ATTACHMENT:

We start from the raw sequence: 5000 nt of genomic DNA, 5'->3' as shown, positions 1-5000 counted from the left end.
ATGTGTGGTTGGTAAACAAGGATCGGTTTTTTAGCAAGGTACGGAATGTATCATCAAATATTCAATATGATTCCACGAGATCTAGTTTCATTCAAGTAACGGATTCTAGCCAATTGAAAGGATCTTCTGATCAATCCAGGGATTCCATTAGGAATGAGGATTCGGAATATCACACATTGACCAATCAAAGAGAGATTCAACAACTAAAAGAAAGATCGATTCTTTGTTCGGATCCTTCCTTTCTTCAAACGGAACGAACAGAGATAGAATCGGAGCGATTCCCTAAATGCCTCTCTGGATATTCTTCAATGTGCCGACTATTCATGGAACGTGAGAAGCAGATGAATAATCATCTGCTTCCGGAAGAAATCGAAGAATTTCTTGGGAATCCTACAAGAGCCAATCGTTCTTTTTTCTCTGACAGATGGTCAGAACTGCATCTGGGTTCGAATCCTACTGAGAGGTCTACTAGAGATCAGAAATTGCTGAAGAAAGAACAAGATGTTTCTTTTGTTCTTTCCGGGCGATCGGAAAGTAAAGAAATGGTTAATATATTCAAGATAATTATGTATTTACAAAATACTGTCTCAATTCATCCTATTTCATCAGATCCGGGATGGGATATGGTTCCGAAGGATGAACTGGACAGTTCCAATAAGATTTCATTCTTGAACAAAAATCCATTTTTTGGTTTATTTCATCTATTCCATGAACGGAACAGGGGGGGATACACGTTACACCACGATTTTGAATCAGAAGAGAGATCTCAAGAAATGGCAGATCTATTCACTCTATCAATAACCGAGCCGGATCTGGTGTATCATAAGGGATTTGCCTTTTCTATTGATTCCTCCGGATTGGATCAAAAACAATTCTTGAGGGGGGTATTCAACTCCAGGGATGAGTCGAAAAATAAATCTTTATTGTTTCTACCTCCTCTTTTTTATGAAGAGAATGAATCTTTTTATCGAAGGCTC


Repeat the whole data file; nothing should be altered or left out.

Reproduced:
We start from the raw sequence: 5000 nt of genomic DNA, 5'->3' as shown, positions 1-5000 counted from the left end.
ATGTGTGGTTGGTAAACAAGGATCGGTTTTTTAGCAAGGTACGGAATGTATCATCAAATATTCAATATGATTCCACGAGATCTAGTTTCATTCAAGTAACGGATTCTAGCCAATTGAAAGGATCTTCTGATCAATCCAGGGATTCCATTAGGAATGAGGATTCGGAATATCACACATTGACCAATCAAAGAGAGATTCAACAACTAAAAGAAAGATCGATTCTTTGTTCGGATCCTTCCTTTCTTCAAACGGAACGAACAGAGATAGAATCGGAGCGATTCCCTAAATGCCTCTCTGGATATTCTTCAATGTGCCGACTATTCATGGAACGTGAGAAGCAGATGAATAATCATCTGCTTCCGGAAGAAATCGAAGAATTTCTTGGGAATCCTACAAGAGCCAATCGTTCTTTTTTCTCTGACAGATGGTCAGAACTGCATCTGGGTTCGAATCCTACTGAGAGGTCTACTAGAGATCAGAAATTGCTGAAGAAAGAACAAGATGTTTCTTTTGTTCTTTCCGGGCGATCGGAAAGTAAAGAAATGGTTAATATATTCAAGATAATTATGTATTTACAAAATACTGTCTCAATTCATCCTATTTCATCAGATCCGGGATGGGATATGGTTCCGAAGGATGAACTGGACAGTTCCAATAAGATTTCATTCTTGAACAAAAATCCATTTTTTGGTTTATTTCATCTATTCCATGAACGGAACAGGGGGGGATACACGTTACACCACGATTTTGAATCAGAAGAGAGATCTCAAGAAATGGCAGATCTATTCACTCTATCAATAACCGAGCCGGATCTGGTGTATCATAAGGGATTTGCCTTTTCTATTGATTCCTCCGGATTGGATCAAAAACAATTCTTGAGGGGGGTATTCAACTCCAGGGATGAGTCGAAAAATAAATCTTTATTGTTTCTACCTCCTCTTTTTTATGAAGAGAATGAATCTTTTTATCGAAGGCTC